Click on the sections below to read about Bangor's history.
San Francisco, Chicago, New York. Many cities have inspired songs, but to Bangor, Maine, goes the possible distinction of being the only town in the nation - or the world - named for a song...more
What kind of a man would venture into Indian country, claim a piece of land for himself, build a log cabin, and raise his family there? Rough-hewn characters like Jacob Buswell were not uncommon in 18th century New England, where families grew restless and traveled into the District of Maine in search of better lives....more
Bangor's 175th anniversary is the perfect time to reconnect and learn a little about the Queen City's immense and diverse history. And three Bangor museums have a vast amount of history on display...more
Since the first sawmill was opened in Bangor in 1772, the handwriting was on the wall that the town settled in 1769 as Conduskeag Plantation one day would go places. But Jacob Buswell, Jacob Dennet, and other early settlers could not have imagined that by 1834, the year Bangor gained its city charter, it would be the Lumber Capital of the World.
In the mid 1830s more than 300 sawmills lined the Penobscot River in Bangor. There was more than sawdust in the air. Land speculators meeting at the Penobscot Hotel on Exchange Street made and lost fortunes in a single day, earning Bangor a reputation as having two classes of people: the immigrant families, and others, who labored hard to build the city; and millionaire lumber lions such as Sam Veazie and Rufus Dwinal, who prospered after the pine and spruce was driven down the river and sent by ships to faraway ports.
Shipbuilding, ice, sail-making, and other river-related industries did a brisk business in the Bangor region. Iron was being forged at Hinckley and Egery Co. on Oak Street, steamship service to Boston began in 1834, the Bangor House opened that year, and in 1836, the state's first railroad, the Bangor & Piscataquis Railroad Co., began service...more
1. St. Mary's Catholic Church (Cedar Street) 2. Unitarian Church "Brick Church" (Union Street) 3. Union Street Methodist Church 4. Theological Seminary (Between Hammond & Union Street 5. Hammond Street Congregational Church 6. First Congregational Church (Broadway) 7. Central Congregational Church (French Street) 8. St. John's Episcopal Church (French Street) 9. Essex Street Free Will Baptist Church 10. Pine Street Methodist Church 11. St. John's Catholic Church (York Street)
You can tell a lot about a city from its buildings. You can tell who owned them by their names, their year of construction by any marked cornerstones, and the purpose of a building by the marquis hanging outside. But thereÕs more to a building than just mortar, wood, and brick. There's always a story and a time period.
No buildings remain in their original forms. It is believed that the first residential home that remains standing in Bangor is at 30 Kenduskeag Avenue. According to Deborah Thompson's book - Bangor, Maine 1769-1914: An Architectural History - the first settlers likely built log houses and the first home was probably built near the junction of York and Boyd Streets by Jacob Buswell in 1769. The second oldest house, Tolman notes, is the Peter Edes House at 23 Ohio Street and dates to 1815. Edes was the first newspaper publisher in Bangor.more
Ask any Bangorean old enough to remember the urban renewal program of the 1960's, and you'll probably get a sign and a story of how things "used to be." To say that urban renewal - a program sweeping downtown districts across the nation - was highly controversial would be an understatement....more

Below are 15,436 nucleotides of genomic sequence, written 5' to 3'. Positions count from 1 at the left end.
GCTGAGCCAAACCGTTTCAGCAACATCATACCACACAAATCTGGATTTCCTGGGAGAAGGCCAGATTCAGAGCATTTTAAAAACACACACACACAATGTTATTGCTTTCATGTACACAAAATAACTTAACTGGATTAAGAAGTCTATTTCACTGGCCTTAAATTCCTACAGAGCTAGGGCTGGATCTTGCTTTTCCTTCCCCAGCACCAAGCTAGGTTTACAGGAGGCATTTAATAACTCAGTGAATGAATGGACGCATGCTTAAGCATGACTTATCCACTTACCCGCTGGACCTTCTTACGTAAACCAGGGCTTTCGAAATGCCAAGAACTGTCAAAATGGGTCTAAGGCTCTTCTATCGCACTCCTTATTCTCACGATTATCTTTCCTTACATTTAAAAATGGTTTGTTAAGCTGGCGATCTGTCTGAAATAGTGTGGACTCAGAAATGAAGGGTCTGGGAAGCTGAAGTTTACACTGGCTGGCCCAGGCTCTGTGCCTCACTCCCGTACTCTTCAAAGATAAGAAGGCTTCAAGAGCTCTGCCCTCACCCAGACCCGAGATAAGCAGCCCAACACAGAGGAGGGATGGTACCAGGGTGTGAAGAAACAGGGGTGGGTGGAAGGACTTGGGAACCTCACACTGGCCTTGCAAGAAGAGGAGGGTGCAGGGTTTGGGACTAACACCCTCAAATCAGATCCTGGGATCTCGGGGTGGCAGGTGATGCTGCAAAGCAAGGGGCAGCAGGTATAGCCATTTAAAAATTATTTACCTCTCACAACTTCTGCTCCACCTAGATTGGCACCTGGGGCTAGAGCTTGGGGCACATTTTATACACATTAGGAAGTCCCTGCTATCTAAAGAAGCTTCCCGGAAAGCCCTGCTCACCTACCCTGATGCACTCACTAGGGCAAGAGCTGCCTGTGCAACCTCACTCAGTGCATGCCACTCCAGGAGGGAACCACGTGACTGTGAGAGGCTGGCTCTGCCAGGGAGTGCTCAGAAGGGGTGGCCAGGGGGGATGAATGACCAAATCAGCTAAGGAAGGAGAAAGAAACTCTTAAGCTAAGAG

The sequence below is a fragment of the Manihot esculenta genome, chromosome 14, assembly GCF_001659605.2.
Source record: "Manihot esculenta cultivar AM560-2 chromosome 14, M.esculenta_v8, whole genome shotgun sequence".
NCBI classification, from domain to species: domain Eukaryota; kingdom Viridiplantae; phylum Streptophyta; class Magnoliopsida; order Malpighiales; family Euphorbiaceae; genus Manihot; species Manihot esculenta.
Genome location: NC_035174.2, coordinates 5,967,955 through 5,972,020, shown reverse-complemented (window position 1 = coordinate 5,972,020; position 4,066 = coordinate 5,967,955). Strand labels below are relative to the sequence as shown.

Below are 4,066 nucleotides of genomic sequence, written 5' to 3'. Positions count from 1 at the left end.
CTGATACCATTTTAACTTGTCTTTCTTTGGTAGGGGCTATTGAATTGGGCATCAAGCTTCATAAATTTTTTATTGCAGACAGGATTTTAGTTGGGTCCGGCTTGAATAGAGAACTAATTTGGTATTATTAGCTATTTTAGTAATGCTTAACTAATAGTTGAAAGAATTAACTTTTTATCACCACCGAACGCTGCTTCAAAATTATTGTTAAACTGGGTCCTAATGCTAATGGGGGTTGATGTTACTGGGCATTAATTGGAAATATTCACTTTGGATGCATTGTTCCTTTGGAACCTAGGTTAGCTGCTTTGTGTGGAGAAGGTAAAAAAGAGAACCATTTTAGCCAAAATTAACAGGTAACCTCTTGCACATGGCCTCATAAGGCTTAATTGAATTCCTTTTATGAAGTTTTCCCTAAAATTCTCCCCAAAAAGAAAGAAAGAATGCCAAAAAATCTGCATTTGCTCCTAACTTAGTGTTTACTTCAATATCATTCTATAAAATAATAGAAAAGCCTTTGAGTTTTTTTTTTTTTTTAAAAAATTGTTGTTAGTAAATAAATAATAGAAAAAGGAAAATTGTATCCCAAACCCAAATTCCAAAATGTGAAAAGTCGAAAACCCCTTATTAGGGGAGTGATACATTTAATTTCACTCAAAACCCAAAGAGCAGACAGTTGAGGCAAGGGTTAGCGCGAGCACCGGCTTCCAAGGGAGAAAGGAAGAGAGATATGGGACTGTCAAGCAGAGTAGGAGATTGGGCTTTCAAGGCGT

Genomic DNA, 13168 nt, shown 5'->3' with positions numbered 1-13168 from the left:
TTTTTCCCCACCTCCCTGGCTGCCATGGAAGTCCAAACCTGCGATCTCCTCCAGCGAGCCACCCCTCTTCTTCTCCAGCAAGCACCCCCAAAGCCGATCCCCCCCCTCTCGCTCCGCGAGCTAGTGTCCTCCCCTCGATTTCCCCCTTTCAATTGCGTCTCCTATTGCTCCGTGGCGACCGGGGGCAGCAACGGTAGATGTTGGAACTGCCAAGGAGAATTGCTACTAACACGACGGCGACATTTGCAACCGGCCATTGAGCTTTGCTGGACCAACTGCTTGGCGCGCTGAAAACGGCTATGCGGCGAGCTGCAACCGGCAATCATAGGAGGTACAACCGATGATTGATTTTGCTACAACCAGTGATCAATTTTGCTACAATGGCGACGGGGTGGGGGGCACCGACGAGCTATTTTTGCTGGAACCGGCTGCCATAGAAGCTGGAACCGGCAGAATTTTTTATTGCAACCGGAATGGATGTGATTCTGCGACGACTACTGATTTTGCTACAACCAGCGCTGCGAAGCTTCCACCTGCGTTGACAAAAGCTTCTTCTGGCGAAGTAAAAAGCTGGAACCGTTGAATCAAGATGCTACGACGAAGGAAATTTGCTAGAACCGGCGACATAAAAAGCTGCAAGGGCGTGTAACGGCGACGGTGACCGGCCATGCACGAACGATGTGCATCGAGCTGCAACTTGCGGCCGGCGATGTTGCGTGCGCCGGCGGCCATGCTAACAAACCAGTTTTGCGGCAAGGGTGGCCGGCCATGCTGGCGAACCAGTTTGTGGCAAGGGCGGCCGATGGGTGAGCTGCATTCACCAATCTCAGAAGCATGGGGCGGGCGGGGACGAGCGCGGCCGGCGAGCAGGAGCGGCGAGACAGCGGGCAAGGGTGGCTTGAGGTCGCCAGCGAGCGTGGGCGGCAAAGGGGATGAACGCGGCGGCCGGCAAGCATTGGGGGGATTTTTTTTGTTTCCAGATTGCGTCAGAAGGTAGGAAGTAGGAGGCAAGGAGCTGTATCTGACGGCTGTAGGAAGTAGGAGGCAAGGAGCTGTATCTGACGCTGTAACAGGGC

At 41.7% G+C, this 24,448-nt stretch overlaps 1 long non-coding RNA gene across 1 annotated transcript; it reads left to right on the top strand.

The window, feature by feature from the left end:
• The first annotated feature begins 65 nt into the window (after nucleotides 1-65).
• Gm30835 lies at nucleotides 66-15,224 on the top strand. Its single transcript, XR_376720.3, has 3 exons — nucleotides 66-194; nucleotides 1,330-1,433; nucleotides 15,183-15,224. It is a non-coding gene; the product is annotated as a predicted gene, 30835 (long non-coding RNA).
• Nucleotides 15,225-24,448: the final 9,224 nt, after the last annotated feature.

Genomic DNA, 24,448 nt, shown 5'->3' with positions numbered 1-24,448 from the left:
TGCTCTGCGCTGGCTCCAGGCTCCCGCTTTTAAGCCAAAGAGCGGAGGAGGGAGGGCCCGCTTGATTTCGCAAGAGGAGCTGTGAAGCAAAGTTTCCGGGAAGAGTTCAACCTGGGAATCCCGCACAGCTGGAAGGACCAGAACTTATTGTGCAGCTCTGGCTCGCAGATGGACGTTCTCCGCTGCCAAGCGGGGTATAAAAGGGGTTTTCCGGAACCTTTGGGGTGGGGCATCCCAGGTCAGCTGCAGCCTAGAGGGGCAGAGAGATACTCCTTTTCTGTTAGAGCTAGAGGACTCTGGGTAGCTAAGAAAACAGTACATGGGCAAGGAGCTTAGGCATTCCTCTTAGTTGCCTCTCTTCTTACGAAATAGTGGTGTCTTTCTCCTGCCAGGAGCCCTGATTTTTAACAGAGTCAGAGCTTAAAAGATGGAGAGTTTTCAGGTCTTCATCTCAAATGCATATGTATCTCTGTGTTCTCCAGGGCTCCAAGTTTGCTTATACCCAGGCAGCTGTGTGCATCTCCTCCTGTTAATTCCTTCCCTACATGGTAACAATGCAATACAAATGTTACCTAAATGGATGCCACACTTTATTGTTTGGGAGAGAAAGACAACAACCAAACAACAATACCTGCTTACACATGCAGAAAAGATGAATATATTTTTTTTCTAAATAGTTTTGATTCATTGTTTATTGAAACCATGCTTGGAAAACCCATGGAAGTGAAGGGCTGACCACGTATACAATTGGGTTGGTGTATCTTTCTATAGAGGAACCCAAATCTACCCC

Bangoreans loved their musical groups and societies. Music societies sprang up throughout the city to celebrate composers such as Bach, Beethoven, Handel, Schumann, and Mendelssohn. One of Bangor's earliest musical associations was the Bangor Musical Association formed in 1847 to promote the science of music for the city and its members. One year later, the Penobscot Musical Association was founded in October. The Bangor Conservatory of Music was incorporated on February 18, 1868.
In 1897, the Maine Music Festival was started to delight Bangoreans and performances were held at Maplewood Park - now known as Bass Park.
In 1929, the Northern Conservatory of Music was formed and called the Isaac Farrar Mansion became its home. In 1972, the NCM closed due to financial constraints...more
In Bangor's early days, river drivers working the Penobscot River engaged in an entertaining sport: log-rolling...more
After more than 50 years, the Eastern Maine Basketball Tournament remains synonymous with the Bangor Auditorium, a.k.a. “The Mecca.” more
Take a look at some of the fun and interesting facts about Bangor...more
Bangor Fair Opens (1849) - The Bangor State Fair can trace its roots back 160 years, when farmers and gardeners began exhibiting prize-winning flowers and vegetables in a downtown hall during late summer. In 1868....more
View some of the many famous faces of Bangor...more
Note from the Special Sections Editor....more
In 1994, Merrill Bank purchased the nearly abandoned building at 183 Main St., and started a $2 million renovation and restoration project that now houses the Merrill Financial Center. Built in 1888 , the building was once the vestry for the adjacent Unitarian Church. Through the years it has housed a dancing school, Acadia Repertory Theater and the Penobscot Theatre Company. In accordance with the Bangor Historical Society's wishes, the exterior of the building retained it's Victorian Era appearance and the inside door moldings of the new offices were exact replicas of the originals, so that they would blend with the older parts of the building. In 2007, Merrill Bank was awarded the Historic Preservation Honor Award by Maine Preservation for the rehabilitation of this downtown landmark.